Summary: Stevenson came on the scene late, as he spent two years at Cerritos College (likely getting his grades up) before transferring to Oklahoma University, where he joined Trey Sermon, Kennedy Brooks, and Jalen Hurts in 2019. Despite the talent around him he was able to handle 64 snaps and bang out 515 yards on an 8 YPC clip. With Brooks opting out, Hurts being drafted to the Eagles, and Trey Sermon transferring to Ohio State, the door was wide open for Stevenson in 2020, but he was serving a suspension from the end of the 2019 season (failed drug test), missing the first 6 games. Despite his suspension he showed up and played for the scout team every week in practice. This turn-around gave him momentum to dominate from first game of his return on. Finishing 2020 with a 6.6 YPC, 7 TDs and 18 catches (3 per game) in 6 games. At his size, he’s someone who needs to be stopped at the line of scrimmage or with a small army, because when he got a head of steam in space, he carried. I saw one play where he was left iso towards the goal line with a Texas Tech DB and the DB didn’t even both getting in the way. Outside of that, he doesn’t have tremendous contact balance – but is one of the better Round Two upside plays in your late summer rookie draft.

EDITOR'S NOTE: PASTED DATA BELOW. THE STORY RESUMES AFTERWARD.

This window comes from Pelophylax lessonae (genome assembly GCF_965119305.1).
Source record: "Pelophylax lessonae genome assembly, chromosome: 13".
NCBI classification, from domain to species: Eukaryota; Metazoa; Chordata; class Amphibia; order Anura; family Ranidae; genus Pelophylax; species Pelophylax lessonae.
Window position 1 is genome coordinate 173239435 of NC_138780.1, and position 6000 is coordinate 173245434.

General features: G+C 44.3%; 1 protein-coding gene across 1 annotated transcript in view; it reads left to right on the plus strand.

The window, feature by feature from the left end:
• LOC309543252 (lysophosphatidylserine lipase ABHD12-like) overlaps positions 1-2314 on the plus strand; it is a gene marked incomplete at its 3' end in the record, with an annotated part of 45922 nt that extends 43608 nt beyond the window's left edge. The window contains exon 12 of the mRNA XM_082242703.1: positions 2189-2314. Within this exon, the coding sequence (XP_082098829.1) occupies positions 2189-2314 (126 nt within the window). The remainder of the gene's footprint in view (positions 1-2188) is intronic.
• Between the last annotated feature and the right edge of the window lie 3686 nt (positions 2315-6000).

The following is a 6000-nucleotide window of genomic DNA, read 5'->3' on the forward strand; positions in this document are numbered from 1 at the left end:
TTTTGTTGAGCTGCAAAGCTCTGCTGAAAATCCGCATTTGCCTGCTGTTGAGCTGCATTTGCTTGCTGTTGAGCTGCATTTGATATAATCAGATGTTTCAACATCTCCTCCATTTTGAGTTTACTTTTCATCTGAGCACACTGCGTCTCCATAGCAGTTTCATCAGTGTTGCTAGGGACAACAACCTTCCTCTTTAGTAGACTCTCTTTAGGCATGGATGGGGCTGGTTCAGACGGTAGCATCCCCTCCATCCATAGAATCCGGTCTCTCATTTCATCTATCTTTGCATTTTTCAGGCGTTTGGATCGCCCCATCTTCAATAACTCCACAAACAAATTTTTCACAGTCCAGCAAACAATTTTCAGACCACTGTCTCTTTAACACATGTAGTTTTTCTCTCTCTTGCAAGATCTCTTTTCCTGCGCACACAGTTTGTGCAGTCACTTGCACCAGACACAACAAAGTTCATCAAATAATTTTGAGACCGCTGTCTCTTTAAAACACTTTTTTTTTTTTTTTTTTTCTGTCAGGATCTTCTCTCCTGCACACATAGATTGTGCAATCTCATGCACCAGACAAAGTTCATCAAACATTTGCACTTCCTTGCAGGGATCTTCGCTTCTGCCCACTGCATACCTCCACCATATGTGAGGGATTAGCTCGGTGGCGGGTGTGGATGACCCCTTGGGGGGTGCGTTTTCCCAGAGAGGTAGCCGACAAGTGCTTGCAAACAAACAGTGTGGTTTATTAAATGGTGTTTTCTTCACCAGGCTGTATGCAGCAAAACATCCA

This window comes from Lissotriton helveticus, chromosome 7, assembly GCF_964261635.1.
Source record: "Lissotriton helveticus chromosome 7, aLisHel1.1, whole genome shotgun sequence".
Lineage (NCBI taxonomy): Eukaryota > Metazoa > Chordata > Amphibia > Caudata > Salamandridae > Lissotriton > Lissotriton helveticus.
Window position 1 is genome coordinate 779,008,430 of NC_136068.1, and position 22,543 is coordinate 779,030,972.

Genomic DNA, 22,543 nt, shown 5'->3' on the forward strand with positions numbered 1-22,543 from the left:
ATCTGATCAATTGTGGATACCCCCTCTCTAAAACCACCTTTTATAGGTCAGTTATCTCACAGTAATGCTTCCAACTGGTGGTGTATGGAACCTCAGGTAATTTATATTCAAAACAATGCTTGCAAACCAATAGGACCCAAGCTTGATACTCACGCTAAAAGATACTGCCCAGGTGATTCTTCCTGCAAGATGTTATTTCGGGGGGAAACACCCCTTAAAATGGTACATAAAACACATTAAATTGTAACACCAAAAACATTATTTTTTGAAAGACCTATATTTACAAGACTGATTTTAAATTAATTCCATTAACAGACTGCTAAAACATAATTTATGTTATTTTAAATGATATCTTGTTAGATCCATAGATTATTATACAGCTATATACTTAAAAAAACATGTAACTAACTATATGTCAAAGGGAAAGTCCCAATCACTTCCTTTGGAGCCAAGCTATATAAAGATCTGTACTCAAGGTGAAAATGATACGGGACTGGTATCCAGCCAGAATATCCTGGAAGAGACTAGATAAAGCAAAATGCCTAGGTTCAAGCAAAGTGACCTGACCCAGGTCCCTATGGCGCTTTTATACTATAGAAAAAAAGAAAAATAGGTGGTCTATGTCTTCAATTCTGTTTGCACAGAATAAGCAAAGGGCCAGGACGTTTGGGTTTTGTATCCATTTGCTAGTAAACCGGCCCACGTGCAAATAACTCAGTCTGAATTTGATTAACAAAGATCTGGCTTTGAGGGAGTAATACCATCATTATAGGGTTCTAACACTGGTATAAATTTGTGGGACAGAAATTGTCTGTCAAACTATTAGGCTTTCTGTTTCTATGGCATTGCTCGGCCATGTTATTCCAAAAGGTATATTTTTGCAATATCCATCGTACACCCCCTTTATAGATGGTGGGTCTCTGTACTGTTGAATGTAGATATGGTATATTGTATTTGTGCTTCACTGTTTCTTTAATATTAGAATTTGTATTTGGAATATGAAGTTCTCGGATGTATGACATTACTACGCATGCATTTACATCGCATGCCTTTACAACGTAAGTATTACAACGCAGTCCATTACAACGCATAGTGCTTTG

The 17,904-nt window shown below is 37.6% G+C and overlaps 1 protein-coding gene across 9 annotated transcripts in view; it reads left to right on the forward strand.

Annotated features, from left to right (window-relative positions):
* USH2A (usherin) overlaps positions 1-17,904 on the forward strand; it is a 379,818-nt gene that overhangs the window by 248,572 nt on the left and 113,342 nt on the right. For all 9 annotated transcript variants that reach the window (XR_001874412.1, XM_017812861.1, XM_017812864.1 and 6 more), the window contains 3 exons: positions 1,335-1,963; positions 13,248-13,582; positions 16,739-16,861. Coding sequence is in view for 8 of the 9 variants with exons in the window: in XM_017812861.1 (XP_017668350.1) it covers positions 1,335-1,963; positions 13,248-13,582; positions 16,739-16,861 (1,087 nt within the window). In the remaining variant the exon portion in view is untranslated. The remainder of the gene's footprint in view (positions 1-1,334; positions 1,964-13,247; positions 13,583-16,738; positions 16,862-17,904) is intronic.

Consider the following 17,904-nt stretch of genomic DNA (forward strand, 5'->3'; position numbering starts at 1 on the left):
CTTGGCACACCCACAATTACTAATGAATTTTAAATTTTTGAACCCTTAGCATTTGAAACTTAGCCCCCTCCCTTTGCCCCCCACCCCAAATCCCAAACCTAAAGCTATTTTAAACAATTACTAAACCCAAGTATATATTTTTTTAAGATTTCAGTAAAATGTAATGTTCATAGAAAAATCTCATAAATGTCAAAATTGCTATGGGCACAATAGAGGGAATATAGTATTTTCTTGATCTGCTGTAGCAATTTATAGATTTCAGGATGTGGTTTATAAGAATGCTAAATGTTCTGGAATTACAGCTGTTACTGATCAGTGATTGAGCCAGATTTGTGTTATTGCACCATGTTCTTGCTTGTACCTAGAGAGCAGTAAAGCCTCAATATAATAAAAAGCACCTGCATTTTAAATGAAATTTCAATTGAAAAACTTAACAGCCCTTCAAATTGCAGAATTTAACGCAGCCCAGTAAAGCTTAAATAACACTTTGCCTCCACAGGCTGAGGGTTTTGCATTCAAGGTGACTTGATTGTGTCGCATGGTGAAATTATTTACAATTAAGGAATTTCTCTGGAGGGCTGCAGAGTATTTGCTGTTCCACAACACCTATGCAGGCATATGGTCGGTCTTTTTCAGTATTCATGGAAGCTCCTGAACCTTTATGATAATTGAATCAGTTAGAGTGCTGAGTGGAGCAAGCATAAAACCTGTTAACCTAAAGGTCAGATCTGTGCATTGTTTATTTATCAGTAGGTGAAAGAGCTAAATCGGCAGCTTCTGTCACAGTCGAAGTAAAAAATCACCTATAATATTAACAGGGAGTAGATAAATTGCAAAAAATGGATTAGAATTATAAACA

Comparison: He’s slower and less athletic than both AJ Dillon and Derrick Henry, but shows excellent ball skills, and better hands – I’d put his range of outcomes between the two.
Landing Spot: New England who would give him the Blount Force Trauma treatment.
Khalil Herbert – RB – Virginia Tech
Age: 23, Senior
Weight: 210 lbs.
Pro Day 40 Time: 4.50
Summary: A rare 5-year runner, who started his career at Kansas in 2016 where he played until 2019. He broke out as a sophomore with 663 yards on 120 carries in 11 games. He took a step back as a junior going form 5.5 YPC as a sophomore to 4.4 YPC. Then as a junior after a hot start he decided to take the rest of the year as a red-shirt and enter the transfer portal, where he wound up at Virginia Tech. At Virginia Tech he had 154 carries for 1182 yards (7.7 YPC), 8 TDs, and 10 catches for 179 yards, all with no fumbles in 10 games. A sub-7 3 cone and 22 reps on the bench were highlights form his pro day, along with his 4.48ish 40 time. He plays with patience and vision but shows up as an average athlete on film.